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The Connoisseur’s Book of Indian Coffee

Planting times

Elite Clubs of India

By Aparna Datta

The crash in global coffee prices in 2000 resulted in two anomalistic results in the years following. The first was the posting of record profits by the coffee roasting and trading majors, and the second was the near total destruction of the economic status of the coffee grower especially the small grower around the world. This and the fear of large scale human and environmental degradation in producing countries led to fierce criticism of the coffee roasting and trading majors by influential NGOs characterized by the stinging Oxfam International Coffee report in 2002.

Fearing a public relations disaster and a consumer backlash, some German trade interests with the blessing of the coffee roasting majors developed what would be for them a largely painless, costless social and environmental initiative that would have the combined effect of blunting NGO criticism, salvaging a damaged reputation, and transferring the entire responsibility of operating the initiative to the hapless producer while at the same time keeping their own costs and bottomlines intact. This brilliant plan was the Common Code for the Coffee Community or the 4C.

The conditions enumerated in the code to be followed by the grower for the protection and improvement of human and environmental standards in his area are almost limitless. Some of which are yet to be fully adopted in some developed countries due to cost constraints. The auditing and verification framework for compliance by the grower is designed to be watertight and foolproof. There would also be a meticulously planned method of tracing the coffee beans from the field to and up to their receipt by the importer / roaster.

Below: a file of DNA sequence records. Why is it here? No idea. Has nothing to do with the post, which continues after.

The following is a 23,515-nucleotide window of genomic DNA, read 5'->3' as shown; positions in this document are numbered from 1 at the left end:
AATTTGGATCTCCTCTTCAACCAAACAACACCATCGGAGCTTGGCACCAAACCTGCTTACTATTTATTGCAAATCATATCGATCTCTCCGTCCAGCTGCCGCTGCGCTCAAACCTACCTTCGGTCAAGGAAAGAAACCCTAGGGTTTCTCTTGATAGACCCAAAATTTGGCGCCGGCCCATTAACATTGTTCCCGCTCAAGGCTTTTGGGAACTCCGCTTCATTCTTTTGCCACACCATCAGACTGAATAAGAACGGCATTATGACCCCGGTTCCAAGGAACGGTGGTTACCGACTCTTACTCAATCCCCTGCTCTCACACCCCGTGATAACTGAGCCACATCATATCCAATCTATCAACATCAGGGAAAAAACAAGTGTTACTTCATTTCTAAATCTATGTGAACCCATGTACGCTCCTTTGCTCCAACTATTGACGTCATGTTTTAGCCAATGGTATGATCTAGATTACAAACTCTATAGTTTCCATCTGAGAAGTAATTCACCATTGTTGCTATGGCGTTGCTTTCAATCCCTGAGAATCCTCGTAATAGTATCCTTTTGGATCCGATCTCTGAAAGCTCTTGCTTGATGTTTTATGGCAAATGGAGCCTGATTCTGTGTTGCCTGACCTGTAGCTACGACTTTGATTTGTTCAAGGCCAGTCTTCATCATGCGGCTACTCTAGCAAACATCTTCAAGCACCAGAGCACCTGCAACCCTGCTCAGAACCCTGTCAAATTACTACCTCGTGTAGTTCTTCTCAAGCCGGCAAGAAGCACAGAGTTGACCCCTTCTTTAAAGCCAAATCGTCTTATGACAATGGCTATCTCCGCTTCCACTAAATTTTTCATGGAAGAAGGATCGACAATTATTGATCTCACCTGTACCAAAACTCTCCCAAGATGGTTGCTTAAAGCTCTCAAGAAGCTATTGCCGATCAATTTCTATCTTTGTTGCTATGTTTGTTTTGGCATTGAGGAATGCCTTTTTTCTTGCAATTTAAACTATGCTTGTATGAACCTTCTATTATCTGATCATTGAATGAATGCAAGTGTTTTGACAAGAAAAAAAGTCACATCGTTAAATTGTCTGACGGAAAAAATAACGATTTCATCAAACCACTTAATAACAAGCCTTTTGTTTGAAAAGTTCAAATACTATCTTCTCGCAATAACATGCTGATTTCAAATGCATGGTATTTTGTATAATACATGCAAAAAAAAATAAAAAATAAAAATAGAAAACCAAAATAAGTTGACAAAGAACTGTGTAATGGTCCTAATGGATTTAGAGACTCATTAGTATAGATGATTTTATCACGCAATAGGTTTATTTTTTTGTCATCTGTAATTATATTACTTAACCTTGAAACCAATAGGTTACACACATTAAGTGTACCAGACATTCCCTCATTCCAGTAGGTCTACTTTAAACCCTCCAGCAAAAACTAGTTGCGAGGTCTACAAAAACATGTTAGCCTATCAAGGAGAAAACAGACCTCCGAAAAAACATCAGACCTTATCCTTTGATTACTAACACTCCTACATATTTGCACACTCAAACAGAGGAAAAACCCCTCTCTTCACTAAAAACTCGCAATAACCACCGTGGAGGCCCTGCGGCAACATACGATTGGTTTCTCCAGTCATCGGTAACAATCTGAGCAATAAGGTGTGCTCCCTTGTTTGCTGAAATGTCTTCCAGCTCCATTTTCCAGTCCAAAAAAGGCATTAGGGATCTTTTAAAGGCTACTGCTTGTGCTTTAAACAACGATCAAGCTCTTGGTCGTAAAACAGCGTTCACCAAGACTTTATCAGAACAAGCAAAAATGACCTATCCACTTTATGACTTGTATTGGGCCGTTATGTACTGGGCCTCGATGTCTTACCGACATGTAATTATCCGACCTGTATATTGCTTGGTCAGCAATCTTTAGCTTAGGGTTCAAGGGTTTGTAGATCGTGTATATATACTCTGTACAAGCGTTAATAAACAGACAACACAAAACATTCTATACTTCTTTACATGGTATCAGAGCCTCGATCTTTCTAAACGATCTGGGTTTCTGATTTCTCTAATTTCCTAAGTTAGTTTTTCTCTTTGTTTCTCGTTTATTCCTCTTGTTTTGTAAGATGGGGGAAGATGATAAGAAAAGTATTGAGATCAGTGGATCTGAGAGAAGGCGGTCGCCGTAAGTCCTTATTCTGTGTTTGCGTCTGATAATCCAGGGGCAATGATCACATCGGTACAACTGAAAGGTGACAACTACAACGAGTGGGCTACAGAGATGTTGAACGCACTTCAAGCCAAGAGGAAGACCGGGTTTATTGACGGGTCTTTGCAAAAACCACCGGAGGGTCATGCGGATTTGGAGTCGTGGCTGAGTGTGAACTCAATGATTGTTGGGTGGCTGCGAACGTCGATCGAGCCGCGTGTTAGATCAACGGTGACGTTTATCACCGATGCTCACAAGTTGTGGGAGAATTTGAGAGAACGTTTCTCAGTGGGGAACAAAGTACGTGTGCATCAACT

Conversely there is not a single verifiable condition placed on buyers / roasters in this code. If anything there are fallback or mitigating clauses to protect them from any adverse fallout of the code.

The code had the effect of dangling tow mirages, one in front of prying and disapproving and a concerned consuming public. And the other in front of the coffee framer. The first was that of a group of socially committed corporations and entities in the consuming world committed to high human and environmental practices for sustainability in the coffee chain. And the second mirage hung in front of the grower was the possibility of obtaining higher prices in the future for those who signed on and took on the burden of the significant cost of complying with all the elements of the code. The possibility, but never the guarantee. Because to provide one would be to explicitly accept the responsibility of sharing the cost of adopting and maintaining the sustainability practices laid out in the Code. This was probably never their intention in the first place.

Knowing that the chances of enforcing the code through statutory multilateral trade bodies like WTO was never an option because of the patently one-sided nature of the Code and the plethora of non trade issues bundled into it, the framers of the code sheathed it in the velvet glove of optionality while hinting at the iron fist of eventual enforcement by Governments in consuming countries.

Predictably it drew sharp adverse reactions from most producer bodies and countries, and resulted in a scathing indictment of the place by the ICO. But disturbingly instead of giving pause for a reappraisal of the code, if anything the designers and movers of the plan seem intent on expediting its adoption.

Producer countries and bodies must be aware of the effects of this Code as designed on the coffee grower in the world especially the small grower. Coffee roasting, trading and buying entities must not be permitted to ram inequitable, costly and un-remunerative programs down the throats of already suffering growers threatening their sustainability and their sustenance. Environmental groups must be persuaded to refrain from using major buyers and traders as tools to promote their goals unfairly, knowing that here traders wield tremendous power over farmers. They must work directly with grower bodies and agencies in producing countries to achieve their laudable social and environmental goals.

Editorial published in The Planters’ Chronicle, October 2005
Courtesy: United Planters’ Association of Southern India (UPASI)

PENSCAPE – January 2006



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